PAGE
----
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Collaboration Strategies in Nontraditional Community-Based Participatory Research Partnerships: Lessons From an Academic–Community Partnership With Autistic Self-Advocates
Abstract

Abstract:

Background: Most community-based participatory research (CBPR) projects involve local communities defined by race, ethnicity, geography, or occupation. Autistic self-advocates, a geographically dispersed community defined by disability, experience issues in research similar to those expressed by more traditional minorities.

Objectives: We sought to build an academic–community partnership that uses CBPR to improve the lives of people on the autistic spectrum.

Methods: The Academic Autistic Spectrum Partnership in Research and Education (AASPIRE) includes representatives from academic, self-advocate, family, and professional communities. We are currently conducting several studies about the health care experiences and well-being of autistic adults.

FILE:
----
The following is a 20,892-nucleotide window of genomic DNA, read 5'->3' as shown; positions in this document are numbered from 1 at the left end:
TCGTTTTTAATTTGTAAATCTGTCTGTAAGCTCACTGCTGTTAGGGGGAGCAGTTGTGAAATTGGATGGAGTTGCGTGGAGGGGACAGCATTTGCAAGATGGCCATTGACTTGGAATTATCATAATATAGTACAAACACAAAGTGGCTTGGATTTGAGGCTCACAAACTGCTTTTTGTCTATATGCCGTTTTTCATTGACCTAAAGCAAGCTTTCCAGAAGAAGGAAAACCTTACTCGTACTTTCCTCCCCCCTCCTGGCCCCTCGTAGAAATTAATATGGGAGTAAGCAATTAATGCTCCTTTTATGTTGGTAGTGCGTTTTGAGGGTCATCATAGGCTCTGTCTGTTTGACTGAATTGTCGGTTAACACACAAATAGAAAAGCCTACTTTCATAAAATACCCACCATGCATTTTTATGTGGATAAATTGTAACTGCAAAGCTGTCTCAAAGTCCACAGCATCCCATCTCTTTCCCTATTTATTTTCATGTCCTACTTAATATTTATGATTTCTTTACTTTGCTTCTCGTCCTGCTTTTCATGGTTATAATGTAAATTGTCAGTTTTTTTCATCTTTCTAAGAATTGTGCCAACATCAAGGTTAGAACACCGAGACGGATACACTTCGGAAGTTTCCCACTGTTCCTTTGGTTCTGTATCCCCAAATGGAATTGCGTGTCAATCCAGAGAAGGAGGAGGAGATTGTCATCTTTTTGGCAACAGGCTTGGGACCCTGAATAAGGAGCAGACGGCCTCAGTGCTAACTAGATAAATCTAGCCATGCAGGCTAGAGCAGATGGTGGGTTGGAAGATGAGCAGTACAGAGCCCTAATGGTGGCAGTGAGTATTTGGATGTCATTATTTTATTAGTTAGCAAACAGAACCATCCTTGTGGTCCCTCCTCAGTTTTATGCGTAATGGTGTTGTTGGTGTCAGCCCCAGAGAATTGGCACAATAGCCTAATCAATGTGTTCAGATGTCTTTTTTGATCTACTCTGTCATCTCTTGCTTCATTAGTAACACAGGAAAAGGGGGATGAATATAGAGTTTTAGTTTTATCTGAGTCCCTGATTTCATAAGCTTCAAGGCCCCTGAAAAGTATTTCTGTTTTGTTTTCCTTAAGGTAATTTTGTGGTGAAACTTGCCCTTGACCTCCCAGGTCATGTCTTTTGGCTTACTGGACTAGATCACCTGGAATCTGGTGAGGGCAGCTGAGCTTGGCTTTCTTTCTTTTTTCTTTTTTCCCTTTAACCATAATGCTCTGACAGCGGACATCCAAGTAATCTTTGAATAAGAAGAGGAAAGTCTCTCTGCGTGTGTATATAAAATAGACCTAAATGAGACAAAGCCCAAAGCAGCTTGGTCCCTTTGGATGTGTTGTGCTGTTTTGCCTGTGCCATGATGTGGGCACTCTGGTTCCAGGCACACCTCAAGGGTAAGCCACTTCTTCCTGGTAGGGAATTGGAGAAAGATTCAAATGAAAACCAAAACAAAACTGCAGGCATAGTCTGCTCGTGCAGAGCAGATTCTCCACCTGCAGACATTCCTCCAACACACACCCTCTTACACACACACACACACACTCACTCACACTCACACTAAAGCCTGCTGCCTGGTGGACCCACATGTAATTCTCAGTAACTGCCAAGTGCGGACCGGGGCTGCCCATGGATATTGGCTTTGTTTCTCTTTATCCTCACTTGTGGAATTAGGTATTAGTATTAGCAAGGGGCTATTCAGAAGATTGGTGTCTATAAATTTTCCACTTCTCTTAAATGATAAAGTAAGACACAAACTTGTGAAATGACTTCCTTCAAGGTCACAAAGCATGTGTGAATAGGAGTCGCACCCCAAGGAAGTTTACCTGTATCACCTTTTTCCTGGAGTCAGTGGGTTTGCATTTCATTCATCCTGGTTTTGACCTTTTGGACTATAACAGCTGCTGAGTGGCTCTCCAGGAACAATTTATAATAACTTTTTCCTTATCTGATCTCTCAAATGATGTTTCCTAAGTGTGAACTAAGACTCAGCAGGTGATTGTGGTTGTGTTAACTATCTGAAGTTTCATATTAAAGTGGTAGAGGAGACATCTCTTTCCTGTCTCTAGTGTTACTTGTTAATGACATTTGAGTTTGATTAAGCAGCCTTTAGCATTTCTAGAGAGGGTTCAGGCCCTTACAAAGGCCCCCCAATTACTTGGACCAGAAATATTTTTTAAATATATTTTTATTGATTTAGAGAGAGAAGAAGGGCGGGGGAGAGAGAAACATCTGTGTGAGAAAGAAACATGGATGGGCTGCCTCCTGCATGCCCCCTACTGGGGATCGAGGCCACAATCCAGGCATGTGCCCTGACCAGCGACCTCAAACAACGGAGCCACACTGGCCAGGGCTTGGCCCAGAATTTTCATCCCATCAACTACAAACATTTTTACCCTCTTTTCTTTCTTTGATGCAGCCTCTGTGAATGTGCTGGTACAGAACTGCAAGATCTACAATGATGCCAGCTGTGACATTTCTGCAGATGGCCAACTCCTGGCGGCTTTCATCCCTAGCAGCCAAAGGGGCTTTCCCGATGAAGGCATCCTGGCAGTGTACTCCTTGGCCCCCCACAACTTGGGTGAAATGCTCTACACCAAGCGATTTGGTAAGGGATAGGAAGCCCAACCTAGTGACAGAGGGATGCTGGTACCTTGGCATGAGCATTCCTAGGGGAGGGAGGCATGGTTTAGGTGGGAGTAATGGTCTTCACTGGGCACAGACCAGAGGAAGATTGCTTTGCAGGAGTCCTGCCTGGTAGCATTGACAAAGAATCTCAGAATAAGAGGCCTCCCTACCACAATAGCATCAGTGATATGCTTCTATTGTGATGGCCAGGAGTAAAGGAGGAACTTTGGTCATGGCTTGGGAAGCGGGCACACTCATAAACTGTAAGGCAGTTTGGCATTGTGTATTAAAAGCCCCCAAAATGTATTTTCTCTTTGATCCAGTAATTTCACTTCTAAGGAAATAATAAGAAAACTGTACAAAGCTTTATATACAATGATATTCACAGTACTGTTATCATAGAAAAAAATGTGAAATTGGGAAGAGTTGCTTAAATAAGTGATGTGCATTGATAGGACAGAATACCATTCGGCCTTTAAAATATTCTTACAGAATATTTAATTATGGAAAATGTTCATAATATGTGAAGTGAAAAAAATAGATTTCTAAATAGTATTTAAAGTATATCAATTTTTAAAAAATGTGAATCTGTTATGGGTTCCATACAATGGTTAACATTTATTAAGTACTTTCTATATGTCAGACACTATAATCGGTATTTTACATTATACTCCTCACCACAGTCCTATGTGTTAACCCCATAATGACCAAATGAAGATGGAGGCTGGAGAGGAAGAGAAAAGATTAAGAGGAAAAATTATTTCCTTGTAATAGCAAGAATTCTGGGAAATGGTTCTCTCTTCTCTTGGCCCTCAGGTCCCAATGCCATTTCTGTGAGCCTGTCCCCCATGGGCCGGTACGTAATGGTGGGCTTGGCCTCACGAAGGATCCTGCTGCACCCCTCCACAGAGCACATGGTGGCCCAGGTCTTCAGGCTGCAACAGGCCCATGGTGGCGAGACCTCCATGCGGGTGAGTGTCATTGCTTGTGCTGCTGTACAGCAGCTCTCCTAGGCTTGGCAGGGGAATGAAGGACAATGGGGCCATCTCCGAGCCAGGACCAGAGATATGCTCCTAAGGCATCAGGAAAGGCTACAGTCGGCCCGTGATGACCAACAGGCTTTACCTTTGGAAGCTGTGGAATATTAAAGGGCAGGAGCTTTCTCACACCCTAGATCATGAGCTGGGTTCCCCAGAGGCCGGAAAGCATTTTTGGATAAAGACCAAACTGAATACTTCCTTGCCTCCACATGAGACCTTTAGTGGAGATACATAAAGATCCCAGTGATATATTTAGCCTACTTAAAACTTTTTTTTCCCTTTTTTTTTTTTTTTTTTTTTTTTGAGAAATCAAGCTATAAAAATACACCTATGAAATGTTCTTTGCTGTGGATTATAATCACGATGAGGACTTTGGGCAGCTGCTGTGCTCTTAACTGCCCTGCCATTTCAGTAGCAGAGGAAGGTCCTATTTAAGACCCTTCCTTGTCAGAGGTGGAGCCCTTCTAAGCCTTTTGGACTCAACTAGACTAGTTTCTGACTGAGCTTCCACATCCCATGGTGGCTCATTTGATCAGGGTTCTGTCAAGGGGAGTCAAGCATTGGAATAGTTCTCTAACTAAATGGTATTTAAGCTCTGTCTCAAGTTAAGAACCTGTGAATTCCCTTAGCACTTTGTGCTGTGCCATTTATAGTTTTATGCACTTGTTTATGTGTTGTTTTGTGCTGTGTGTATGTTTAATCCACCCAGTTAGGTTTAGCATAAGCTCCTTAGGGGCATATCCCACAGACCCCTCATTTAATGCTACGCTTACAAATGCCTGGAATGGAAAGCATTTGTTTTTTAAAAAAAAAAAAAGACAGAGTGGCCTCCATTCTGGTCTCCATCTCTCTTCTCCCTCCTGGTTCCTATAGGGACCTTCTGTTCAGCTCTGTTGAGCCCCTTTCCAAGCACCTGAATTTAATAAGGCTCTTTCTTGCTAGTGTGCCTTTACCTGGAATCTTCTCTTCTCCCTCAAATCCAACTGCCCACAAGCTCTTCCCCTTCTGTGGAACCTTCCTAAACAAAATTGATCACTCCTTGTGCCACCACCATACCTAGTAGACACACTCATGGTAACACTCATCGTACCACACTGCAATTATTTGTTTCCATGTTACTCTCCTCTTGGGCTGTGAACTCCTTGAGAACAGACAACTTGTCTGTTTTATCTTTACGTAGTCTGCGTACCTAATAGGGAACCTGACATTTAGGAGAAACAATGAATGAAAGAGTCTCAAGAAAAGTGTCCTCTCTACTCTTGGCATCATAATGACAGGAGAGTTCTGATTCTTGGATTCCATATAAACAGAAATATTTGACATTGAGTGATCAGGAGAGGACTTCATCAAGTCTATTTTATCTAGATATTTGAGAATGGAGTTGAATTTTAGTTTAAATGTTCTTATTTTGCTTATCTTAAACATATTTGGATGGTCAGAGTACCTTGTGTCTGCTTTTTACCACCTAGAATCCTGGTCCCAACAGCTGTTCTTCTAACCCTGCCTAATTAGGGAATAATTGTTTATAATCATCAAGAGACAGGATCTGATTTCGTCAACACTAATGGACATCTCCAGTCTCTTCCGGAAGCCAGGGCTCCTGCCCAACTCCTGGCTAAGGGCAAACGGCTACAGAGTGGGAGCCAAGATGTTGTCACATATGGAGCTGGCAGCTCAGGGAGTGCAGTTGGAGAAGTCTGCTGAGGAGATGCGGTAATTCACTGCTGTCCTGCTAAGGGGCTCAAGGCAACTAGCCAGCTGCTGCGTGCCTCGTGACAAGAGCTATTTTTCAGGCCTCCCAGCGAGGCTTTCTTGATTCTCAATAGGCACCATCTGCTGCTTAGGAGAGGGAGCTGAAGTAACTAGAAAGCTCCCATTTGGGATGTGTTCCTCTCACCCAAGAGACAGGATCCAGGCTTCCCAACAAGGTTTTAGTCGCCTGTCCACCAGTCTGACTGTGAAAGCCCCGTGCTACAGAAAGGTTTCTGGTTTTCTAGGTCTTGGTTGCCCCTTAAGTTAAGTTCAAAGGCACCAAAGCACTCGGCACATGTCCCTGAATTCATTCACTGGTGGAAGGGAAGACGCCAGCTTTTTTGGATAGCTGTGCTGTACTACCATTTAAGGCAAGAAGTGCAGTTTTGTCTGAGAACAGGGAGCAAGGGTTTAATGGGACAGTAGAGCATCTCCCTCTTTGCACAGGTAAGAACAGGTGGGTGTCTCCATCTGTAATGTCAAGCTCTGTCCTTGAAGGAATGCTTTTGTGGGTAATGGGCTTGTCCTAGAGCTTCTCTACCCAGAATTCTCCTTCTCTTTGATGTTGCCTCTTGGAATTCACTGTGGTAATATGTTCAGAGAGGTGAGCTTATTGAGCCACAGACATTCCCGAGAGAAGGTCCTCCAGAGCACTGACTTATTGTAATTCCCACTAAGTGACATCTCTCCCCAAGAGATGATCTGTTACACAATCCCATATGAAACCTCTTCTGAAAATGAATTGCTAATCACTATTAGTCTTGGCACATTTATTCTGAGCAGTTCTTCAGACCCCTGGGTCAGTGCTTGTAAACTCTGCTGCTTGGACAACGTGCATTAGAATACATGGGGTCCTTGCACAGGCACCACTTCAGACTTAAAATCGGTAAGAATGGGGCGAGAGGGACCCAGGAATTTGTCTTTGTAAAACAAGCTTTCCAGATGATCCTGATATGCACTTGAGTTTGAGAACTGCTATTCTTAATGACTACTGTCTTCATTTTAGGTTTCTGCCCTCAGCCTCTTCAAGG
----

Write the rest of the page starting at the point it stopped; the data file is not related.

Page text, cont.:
Lessons Learned: We have learned a number of strategies that integrate technology and process to successfully equalize power and accommodate diverse communication and collaboration needs.

Conclusions: CBPR can be conducted successfully with autistic self-advocates. Our strategies may be useful to other CBPR partnerships, especially ones that cannot meet in person or that include people with diverse communication needs.